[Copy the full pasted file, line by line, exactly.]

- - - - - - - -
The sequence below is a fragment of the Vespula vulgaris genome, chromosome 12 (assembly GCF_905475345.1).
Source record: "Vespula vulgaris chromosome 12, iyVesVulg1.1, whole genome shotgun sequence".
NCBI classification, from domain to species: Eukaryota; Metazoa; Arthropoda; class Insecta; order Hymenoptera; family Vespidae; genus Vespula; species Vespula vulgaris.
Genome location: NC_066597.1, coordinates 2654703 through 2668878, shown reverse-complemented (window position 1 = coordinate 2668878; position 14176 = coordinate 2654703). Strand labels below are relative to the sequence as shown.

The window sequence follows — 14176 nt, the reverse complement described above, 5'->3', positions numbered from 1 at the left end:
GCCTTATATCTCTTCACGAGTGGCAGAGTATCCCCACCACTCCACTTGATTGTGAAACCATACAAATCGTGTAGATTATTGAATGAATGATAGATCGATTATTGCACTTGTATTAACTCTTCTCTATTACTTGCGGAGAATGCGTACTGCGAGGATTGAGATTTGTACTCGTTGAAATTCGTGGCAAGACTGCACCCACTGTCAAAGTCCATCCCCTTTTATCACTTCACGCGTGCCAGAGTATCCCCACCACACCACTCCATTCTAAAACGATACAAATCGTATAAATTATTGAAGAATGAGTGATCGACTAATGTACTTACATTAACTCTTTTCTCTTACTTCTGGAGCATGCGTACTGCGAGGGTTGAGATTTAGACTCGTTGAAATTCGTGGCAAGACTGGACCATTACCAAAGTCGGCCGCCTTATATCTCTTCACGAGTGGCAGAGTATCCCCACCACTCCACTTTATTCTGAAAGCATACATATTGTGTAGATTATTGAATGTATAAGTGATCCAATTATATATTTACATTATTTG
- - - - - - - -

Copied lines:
The sequence below is a fragment of the Vespula vulgaris genome, chromosome 12 (assembly GCF_905475345.1).
Source record: "Vespula vulgaris chromosome 12, iyVesVulg1.1, whole genome shotgun sequence".
NCBI classification, from domain to species: Eukaryota; Metazoa; Arthropoda; class Insecta; order Hymenoptera; family Vespidae; genus Vespula; species Vespula vulgaris.
Genome location: NC_066597.1, coordinates 2654703 through 2668878, shown reverse-complemented (window position 1 = coordinate 2668878; position 14176 = coordinate 2654703). Strand labels below are relative to the sequence as shown.

The window sequence follows — 14176 nt, the reverse complement described above, 5'->3', positions numbered from 1 at the left end:
GCCTTATATCTCTTCACGAGTGGCAGAGTATCCCCACCACTCCACTTGATTGTGAAACCATACAAATCGTGTAGATTATTGAATGAATGATAGATCGATTATTGCACTTGTATTAACTCTTCTCTATTACTTGCGGAGAATGCGTACTGCGAGGATTGAGATTTGTACTCGTTGAAATTCGTGGCAAGACTGCACCCACTGTCAAAGTCCATCCCCTTTTATCACTTCACGCGTGCCAGAGTATCCCCACCACACCACTCCATTCTAAAACGATACAAATCGTATAAATTATTGAAGAATGAGTGATCGACTAATGTACTTACATTAACTCTTTTCTCTTACTTCTGGAGCATGCGTACTGCGAGGGTTGAGATTTAGACTCGTTGAAATTCGTGGCAAGACTGGACCATTACCAAAGTCGGCCGCCTTATATCTCTTCACGAGTGGCAGAGTATCCCCACCACTCCACTTTATTCTGAAAGCATACATATTGTGTAGATTATTGAATGTATAAGTGATCCAATTATATATTTACATTATTTG